From Asbury Park to the Promised Land: The Life and Music of Bruce Springsteen opened at the National Constitution Center in Philadelphia this past weekend. The Rock Hall curated the exhibit, and it was the major temporary exhibit at the Rock and Roll Hall of Fame and Museum from April 2009 to February 2011.
The Springsteen exhibit was not originally intended to travel, but after representatives from the Constitution Center came to Cleveland to see it, they thought it would be a great fit for their museum. We had several discussions with them, and we worked with Springsteen’s management to see whether moving it was a possibility. In the end, we all agreed that it made sense to take the exhibit to the Constitution Center. After all, Springsteen’s roots go back to the Jersey Shore, an area not that far from Philadelphia. Moreover, Springsteen is a truly American musician and songwriter, someone who has given voice to the restlessness, hopes and dreams of ordinary Americans. Millions of listeners have found their experience of the American dream reflected in his songs about the lonely, the lost, the unemployed, immigrants and military veterans. The City of Brotherly Love was ...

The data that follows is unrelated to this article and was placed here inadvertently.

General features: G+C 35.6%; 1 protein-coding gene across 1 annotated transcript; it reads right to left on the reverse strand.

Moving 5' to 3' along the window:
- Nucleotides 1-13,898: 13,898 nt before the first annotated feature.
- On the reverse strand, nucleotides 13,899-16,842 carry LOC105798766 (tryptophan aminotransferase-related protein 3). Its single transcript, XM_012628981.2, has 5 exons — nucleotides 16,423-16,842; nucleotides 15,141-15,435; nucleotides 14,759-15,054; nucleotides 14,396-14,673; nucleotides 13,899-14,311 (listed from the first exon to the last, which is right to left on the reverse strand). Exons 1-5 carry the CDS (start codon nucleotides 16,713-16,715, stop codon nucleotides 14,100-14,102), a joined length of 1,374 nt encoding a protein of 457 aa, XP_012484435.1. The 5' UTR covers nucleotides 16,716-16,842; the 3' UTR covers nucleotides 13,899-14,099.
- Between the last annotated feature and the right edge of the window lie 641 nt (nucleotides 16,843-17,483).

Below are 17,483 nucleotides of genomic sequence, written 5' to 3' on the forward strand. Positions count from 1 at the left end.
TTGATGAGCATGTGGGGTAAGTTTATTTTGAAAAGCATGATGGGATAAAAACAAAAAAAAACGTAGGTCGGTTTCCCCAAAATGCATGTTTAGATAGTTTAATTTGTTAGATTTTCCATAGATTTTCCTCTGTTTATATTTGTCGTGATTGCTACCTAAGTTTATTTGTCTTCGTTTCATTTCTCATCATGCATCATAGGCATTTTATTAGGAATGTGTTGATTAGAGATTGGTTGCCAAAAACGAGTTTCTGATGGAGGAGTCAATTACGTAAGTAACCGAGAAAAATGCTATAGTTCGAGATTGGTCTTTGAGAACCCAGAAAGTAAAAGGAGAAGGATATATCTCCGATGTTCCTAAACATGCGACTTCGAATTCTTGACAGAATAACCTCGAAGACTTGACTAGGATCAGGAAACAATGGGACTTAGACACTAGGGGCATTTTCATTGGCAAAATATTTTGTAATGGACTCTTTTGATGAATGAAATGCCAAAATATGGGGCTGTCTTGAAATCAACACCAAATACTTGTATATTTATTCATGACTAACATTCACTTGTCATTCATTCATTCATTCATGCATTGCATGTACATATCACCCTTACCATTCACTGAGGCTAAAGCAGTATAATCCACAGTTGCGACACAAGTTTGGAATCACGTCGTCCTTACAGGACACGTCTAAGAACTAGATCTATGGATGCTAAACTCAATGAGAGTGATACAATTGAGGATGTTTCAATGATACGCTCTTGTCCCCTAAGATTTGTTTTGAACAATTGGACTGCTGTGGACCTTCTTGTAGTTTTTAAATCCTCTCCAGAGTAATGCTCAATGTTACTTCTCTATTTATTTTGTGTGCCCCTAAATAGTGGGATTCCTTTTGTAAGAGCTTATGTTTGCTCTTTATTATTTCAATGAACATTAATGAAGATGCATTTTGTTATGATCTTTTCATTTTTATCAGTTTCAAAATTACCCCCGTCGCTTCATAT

Recently, the Rock and Roll Hall of Fame and Museum unveiled a new Spotlight Exhibit devoted to the Band. Located in the Museum’s main gallery, the exhibit features an extremely rare electric guitar/mandolin that was manufactured by Gibson back in 1961. Band guitarist Robbie Robertson played the instrument when the group performed “The Weight” at the Last Waltz. The exhibit also includes a mandolin that was played by Levon Helm, the original handwritten lyric manuscript to “The Night They Drove Old Dixie Down,” the original artwork for the cover of the group’s Cahoots album, Martin Scorsese’s shooting script for The Last Waltz and a jacket that Robertson wore onstage during a 1971 New Year’s Eve concert in New York City. That concert was recorded and released on the album Rock of Ages. Robbie Robertson got to check the exhibit out when he made a visit to the Museum on January 17.
Watch Robertson playing the 1961 Gibson electric guitar/mandolin in The Last Waltz:
Many know that rock and roll was christened in Cleveland, Ohio, when DJ Alan Freed coined the phrase to describe the up-tempo R&B music he was beaming out on his popular radio show. Freed opened the doors for countless artists, and for years was the de facto king of rock and roll. But fewer know about the cadre of revolutionary Cleveland disc jockeys who shared the airwaves with Freed. Among them was Tommy Edwards.
Edwards, who owned a prominent record store, pressed records and was a disc jockey at WERE 1300 AM, was instrumental in bringing Elvis Presley to Cleveland in 1955 for his first performance north of the Mason-Dixon line. Pat Boone headlined the concert, and the supporting bill included Bill Haley and the Comets, the Four Lads, Priscilla Wright and a largely unknown Presley. It was there that Edwards snapped the famous photograph of Presley with Haley, one of the few times the two met. The show was not held in a grand concert hall or big-ticket venue, but in a suburb of Cleveland at Brooklyn High School. The now mythical performance is rumored to have been captured in vivid Technicolor, and dubbed The Pied Piper ...